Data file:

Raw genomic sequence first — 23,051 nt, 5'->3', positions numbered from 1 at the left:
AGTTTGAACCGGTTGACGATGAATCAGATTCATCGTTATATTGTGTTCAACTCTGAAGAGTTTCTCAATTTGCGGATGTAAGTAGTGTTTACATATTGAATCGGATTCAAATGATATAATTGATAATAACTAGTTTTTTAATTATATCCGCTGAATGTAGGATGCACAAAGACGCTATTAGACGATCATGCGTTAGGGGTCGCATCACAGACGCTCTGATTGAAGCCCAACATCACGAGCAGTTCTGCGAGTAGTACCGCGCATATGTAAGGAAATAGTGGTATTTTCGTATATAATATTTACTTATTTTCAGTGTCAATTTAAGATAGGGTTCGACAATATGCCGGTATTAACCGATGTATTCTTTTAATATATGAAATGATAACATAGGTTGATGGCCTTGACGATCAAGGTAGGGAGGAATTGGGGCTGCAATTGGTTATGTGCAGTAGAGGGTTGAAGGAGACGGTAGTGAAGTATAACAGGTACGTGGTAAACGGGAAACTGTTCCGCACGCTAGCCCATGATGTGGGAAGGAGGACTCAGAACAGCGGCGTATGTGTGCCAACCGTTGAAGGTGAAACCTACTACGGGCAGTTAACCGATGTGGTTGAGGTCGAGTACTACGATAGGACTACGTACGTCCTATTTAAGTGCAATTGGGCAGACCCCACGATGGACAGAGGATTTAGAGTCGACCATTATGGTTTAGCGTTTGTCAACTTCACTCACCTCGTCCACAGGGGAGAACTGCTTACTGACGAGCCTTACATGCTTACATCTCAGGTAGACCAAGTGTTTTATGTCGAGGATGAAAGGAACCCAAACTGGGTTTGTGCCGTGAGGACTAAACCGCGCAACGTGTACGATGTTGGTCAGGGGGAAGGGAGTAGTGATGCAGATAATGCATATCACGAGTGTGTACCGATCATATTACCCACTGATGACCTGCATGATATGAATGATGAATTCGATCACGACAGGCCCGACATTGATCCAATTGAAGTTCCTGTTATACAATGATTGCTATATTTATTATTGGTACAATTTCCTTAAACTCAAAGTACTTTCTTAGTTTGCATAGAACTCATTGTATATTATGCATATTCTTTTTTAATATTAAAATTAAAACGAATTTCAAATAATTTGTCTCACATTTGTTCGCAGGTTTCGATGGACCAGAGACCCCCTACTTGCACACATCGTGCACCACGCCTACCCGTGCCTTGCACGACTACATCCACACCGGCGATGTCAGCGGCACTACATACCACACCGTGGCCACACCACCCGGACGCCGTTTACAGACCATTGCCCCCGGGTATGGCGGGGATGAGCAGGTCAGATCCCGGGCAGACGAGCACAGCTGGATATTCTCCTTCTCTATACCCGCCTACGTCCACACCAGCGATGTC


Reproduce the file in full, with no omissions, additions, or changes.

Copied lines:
Raw genomic sequence first — 23,051 nt, 5'->3', positions numbered from 1 at the left:
AGTTTGAACCGGTTGACGATGAATCAGATTCATCGTTATATTGTGTTCAACTCTGAAGAGTTTCTCAATTTGCGGATGTAAGTAGTGTTTACATATTGAATCGGATTCAAATGATATAATTGATAATAACTAGTTTTTTAATTATATCCGCTGAATGTAGGATGCACAAAGACGCTATTAGACGATCATGCGTTAGGGGTCGCATCACAGACGCTCTGATTGAAGCCCAACATCACGAGCAGTTCTGCGAGTAGTACCGCGCATATGTAAGGAAATAGTGGTATTTTCGTATATAATATTTACTTATTTTCAGTGTCAATTTAAGATAGGGTTCGACAATATGCCGGTATTAACCGATGTATTCTTTTAATATATGAAATGATAACATAGGTTGATGGCCTTGACGATCAAGGTAGGGAGGAATTGGGGCTGCAATTGGTTATGTGCAGTAGAGGGTTGAAGGAGACGGTAGTGAAGTATAACAGGTACGTGGTAAACGGGAAACTGTTCCGCACGCTAGCCCATGATGTGGGAAGGAGGACTCAGAACAGCGGCGTATGTGTGCCAACCGTTGAAGGTGAAACCTACTACGGGCAGTTAACCGATGTGGTTGAGGTCGAGTACTACGATAGGACTACGTACGTCCTATTTAAGTGCAATTGGGCAGACCCCACGATGGACAGAGGATTTAGAGTCGACCATTATGGTTTAGCGTTTGTCAACTTCACTCACCTCGTCCACAGGGGAGAACTGCTTACTGACGAGCCTTACATGCTTACATCTCAGGTAGACCAAGTGTTTTATGTCGAGGATGAAAGGAACCCAAACTGGGTTTGTGCCGTGAGGACTAAACCGCGCAACGTGTACGATGTTGGTCAGGGGGAAGGGAGTAGTGATGCAGATAATGCATATCACGAGTGTGTACCGATCATATTACCCACTGATGACCTGCATGATATGAATGATGAATTCGATCACGACAGGCCCGACATTGATCCAATTGAAGTTCCTGTTATACAATGATTGCTATATTTATTATTGGTACAATTTCCTTAAACTCAAAGTACTTTCTTAGTTTGCATAGAACTCATTGTATATTATGCATATTCTTTTTTAATATTAAAATTAAAACGAATTTCAAATAATTTGTCTCACATTTGTTCGCAGGTTTCGATGGACCAGAGACCCCCTACTTGCACACATCGTGCACCACGCCTACCCGTGCCTTGCACGACTACATCCACACCGGCGATGTCAGCGGCACTACATACCACACCGTGGCCACACCACCCGGACGCCGTTTACAGACCATTGCCCCCGGGTATGGCGGGGATGAGCAGGTCAGATCCCGGGCAGACGAGCACAGCTGGATATTCTCCTTCTCTATACCCGCCTACGTCCACACCAGCGATGTC